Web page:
VM Customization During Provisioning

Extending Disks

CloudBolt supports extending the primary disk at provision time for VMs of all OS family types.

Note

Depending on the operating system, GCE instances can automatically resize the partition to recognize the additional space after you restart the instance. To check if your instance’s operating system supports automatic resizing, refer to GCE’s documentation on customizing root disks.

Extending Linux Disks

To configure a CloudBolt Environment to extend the primary disk on provisioning for Linux servers only:

  1. Add the parameter ‘Extend Primary Disk During Provisioning’ to the environment and set its value to True.
  2. Include the ‘Disk Size’ parameter either in a preconfiguration or as a parameter on the group or environment. This value represents the final size in GB for the primary disk.

On Linux servers, CloudBolt extends the disk, but does not extend partitions to fill the new space. Therefore, CloudBolt does not need to be able to interact with the OS for disk extension purposes. Extending partitions is the responsibility of the admin, after the server is provisioned.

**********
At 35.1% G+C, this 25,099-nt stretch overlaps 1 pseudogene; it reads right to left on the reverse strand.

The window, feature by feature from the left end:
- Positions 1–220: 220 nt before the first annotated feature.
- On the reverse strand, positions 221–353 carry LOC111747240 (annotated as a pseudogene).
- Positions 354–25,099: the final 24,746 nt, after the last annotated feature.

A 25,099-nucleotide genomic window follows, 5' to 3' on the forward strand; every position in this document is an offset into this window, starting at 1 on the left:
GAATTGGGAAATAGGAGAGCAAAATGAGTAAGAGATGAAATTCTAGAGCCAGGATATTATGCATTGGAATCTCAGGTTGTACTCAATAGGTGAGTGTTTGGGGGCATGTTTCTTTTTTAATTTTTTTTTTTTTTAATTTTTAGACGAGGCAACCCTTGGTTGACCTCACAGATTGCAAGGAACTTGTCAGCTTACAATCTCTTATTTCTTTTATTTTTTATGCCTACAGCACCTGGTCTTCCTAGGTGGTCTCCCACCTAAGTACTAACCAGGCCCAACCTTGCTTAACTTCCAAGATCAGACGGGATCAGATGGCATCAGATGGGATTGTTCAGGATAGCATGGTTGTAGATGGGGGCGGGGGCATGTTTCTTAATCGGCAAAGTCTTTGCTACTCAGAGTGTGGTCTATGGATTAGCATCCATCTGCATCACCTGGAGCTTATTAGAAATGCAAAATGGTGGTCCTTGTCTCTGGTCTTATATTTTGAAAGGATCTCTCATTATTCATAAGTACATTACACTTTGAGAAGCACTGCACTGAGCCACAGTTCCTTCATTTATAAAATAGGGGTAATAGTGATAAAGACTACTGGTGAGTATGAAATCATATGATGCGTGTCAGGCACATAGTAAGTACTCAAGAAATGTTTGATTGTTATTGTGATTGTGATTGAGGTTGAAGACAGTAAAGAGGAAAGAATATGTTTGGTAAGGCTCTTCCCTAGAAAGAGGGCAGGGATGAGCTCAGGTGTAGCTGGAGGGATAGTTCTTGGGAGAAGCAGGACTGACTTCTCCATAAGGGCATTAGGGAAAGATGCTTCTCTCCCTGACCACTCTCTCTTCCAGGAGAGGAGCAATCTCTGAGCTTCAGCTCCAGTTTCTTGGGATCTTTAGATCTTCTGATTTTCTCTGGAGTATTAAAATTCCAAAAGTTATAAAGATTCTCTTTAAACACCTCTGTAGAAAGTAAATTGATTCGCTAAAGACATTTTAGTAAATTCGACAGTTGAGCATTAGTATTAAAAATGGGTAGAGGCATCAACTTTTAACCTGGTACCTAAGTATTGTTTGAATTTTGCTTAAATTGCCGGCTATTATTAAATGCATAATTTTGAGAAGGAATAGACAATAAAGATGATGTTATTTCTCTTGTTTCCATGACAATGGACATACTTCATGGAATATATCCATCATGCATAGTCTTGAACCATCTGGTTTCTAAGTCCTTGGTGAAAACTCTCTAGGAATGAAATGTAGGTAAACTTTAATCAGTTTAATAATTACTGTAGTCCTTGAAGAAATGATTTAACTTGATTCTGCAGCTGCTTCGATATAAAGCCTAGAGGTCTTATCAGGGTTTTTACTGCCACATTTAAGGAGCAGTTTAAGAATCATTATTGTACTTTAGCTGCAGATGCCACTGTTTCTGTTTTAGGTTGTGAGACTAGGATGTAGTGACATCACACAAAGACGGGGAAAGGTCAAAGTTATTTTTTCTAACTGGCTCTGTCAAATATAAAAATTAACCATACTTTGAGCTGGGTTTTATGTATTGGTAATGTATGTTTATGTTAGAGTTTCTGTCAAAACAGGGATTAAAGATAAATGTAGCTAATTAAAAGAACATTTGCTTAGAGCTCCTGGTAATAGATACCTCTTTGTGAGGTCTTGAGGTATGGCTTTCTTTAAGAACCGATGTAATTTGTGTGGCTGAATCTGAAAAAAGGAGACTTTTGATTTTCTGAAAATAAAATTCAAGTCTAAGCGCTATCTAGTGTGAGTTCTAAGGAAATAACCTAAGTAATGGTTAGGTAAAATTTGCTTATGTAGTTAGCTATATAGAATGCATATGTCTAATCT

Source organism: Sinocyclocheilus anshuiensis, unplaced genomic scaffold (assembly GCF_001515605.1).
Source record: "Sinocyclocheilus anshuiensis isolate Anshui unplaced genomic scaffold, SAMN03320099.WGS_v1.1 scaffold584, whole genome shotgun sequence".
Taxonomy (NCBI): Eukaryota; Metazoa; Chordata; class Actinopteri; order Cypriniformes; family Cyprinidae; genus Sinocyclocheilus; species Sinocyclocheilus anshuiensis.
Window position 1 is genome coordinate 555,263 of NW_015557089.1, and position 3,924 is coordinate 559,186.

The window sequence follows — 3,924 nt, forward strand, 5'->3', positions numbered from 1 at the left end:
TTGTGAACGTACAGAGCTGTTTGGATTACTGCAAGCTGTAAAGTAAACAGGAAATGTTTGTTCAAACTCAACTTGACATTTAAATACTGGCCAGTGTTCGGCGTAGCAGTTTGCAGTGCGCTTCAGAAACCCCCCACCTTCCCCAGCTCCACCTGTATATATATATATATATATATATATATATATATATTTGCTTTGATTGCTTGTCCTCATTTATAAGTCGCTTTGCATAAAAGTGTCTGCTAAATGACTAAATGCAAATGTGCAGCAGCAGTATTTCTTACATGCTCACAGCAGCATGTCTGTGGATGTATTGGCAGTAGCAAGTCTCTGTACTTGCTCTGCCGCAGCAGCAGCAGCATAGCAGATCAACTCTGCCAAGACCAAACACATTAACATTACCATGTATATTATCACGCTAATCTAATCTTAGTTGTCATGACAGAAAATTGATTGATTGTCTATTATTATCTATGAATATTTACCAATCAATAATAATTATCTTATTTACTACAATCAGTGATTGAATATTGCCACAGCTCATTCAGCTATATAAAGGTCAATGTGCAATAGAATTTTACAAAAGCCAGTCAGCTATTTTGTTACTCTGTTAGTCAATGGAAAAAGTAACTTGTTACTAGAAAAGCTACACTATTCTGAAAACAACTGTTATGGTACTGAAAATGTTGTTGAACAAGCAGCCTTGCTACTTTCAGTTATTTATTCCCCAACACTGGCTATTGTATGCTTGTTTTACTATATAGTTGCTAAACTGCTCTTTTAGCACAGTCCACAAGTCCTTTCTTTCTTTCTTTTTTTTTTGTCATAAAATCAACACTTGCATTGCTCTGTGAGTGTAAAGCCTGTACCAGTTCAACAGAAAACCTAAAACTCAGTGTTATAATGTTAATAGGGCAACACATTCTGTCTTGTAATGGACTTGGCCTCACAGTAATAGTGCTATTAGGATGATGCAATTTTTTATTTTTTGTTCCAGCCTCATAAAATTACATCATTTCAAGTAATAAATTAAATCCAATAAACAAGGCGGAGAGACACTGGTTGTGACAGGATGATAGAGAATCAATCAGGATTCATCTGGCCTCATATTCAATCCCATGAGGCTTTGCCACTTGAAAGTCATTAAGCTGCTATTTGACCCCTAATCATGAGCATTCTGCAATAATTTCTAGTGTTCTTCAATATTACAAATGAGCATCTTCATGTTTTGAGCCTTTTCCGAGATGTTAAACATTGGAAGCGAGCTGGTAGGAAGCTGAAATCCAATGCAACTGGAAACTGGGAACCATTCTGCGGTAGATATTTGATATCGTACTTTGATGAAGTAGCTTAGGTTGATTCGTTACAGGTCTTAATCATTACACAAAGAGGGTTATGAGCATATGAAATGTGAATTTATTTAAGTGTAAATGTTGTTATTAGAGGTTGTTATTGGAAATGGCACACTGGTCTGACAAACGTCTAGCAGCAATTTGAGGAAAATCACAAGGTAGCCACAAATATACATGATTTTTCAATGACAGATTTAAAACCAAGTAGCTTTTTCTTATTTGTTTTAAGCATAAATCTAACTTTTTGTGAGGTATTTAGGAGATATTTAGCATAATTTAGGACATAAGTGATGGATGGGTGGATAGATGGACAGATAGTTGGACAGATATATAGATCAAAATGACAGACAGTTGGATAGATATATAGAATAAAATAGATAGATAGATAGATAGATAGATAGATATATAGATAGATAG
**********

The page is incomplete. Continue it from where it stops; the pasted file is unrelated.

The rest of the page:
Extending Windows Disks

To configure a CloudBolt Environment to extend the primary disk on provisioning for Windows servers:

  1. Add the parameter ‘Extend Primary Disk During Provisioning’ to the environment and set its value to True.
  2. Set the parameter ‘Password’ on the environment to match the template password. This value will not be shown to users.
  3. Include the ‘Disk Size’ parameter either in a preconfiguration or as a parameter on the group or environment. This value represents the final size in GB for the primary disk.